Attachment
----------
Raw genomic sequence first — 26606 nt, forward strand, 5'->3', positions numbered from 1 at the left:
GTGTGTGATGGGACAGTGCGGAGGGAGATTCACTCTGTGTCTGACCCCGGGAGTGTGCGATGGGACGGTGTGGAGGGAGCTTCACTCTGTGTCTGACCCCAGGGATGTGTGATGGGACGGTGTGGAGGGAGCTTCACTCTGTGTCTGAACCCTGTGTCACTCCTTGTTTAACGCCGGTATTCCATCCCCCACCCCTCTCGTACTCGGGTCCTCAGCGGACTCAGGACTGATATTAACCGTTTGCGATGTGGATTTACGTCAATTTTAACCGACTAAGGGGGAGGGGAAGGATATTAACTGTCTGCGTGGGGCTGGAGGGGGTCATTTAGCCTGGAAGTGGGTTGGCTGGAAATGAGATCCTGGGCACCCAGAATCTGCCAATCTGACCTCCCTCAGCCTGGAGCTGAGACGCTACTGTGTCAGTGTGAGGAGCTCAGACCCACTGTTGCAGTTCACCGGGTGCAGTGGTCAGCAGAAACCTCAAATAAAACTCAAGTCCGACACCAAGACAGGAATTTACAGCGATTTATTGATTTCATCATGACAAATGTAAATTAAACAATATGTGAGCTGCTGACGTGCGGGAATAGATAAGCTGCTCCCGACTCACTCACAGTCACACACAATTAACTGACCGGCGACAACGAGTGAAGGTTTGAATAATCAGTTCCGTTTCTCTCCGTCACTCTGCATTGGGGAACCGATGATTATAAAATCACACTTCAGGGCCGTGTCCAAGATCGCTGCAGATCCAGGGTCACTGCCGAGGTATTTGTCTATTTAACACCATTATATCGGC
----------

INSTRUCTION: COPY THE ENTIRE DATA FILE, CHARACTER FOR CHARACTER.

Raw genomic sequence first — 26606 nt, forward strand, 5'->3', positions numbered from 1 at the left:
GTGTGTGATGGGACAGTGCGGAGGGAGATTCACTCTGTGTCTGACCCCGGGAGTGTGCGATGGGACGGTGTGGAGGGAGCTTCACTCTGTGTCTGACCCCAGGGATGTGTGATGGGACGGTGTGGAGGGAGCTTCACTCTGTGTCTGAACCCTGTGTCACTCCTTGTTTAACGCCGGTATTCCATCCCCCACCCCTCTCGTACTCGGGTCCTCAGCGGACTCAGGACTGATATTAACCGTTTGCGATGTGGATTTACGTCAATTTTAACCGACTAAGGGGGAGGGGAAGGATATTAACTGTCTGCGTGGGGCTGGAGGGGGTCATTTAGCCTGGAAGTGGGTTGGCTGGAAATGAGATCCTGGGCACCCAGAATCTGCCAATCTGACCTCCCTCAGCCTGGAGCTGAGACGCTACTGTGTCAGTGTGAGGAGCTCAGACCCACTGTTGCAGTTCACCGGGTGCAGTGGTCAGCAGAAACCTCAAATAAAACTCAAGTCCGACACCAAGACAGGAATTTACAGCGATTTATTGATTTCATCATGACAAATGTAAATTAAACAATATGTGAGCTGCTGACGTGCGGGAATAGATAAGCTGCTCCCGACTCACTCACAGTCACACACAATTAACTGACCGGCGACAACGAGTGAAGGTTTGAATAATCAGTTCCGTTTCTCTCCGTCACTCTGCATTGGGGAACCGATGATTATAAAATCACACTTCAGGGCCGTGTCCAAGATCGCTGCAGATCCAGGGTCACTGCCGAGGTATTTGTCTATTTAACACCATTATATCGGC